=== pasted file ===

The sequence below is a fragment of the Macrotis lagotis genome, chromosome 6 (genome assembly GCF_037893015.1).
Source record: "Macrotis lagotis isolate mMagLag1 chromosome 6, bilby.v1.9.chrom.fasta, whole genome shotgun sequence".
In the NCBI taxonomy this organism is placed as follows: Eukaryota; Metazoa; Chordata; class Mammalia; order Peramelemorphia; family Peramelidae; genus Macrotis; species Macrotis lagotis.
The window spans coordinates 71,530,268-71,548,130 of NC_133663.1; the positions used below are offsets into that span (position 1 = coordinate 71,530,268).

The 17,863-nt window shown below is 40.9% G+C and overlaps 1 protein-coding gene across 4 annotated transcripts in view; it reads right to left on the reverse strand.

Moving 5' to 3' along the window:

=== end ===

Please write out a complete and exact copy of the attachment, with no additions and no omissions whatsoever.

The sequence below is a fragment of the Macrotis lagotis genome, chromosome 6 (genome assembly GCF_037893015.1).
Source record: "Macrotis lagotis isolate mMagLag1 chromosome 6, bilby.v1.9.chrom.fasta, whole genome shotgun sequence".
In the NCBI taxonomy this organism is placed as follows: Eukaryota; Metazoa; Chordata; class Mammalia; order Peramelemorphia; family Peramelidae; genus Macrotis; species Macrotis lagotis.
The window spans coordinates 71,530,268-71,548,130 of NC_133663.1; the positions used below are offsets into that span (position 1 = coordinate 71,530,268).

The 17,863-nt window shown below is 40.9% G+C and overlaps 1 protein-coding gene across 4 annotated transcripts in view; it reads right to left on the reverse strand.

Moving 5' to 3' along the window: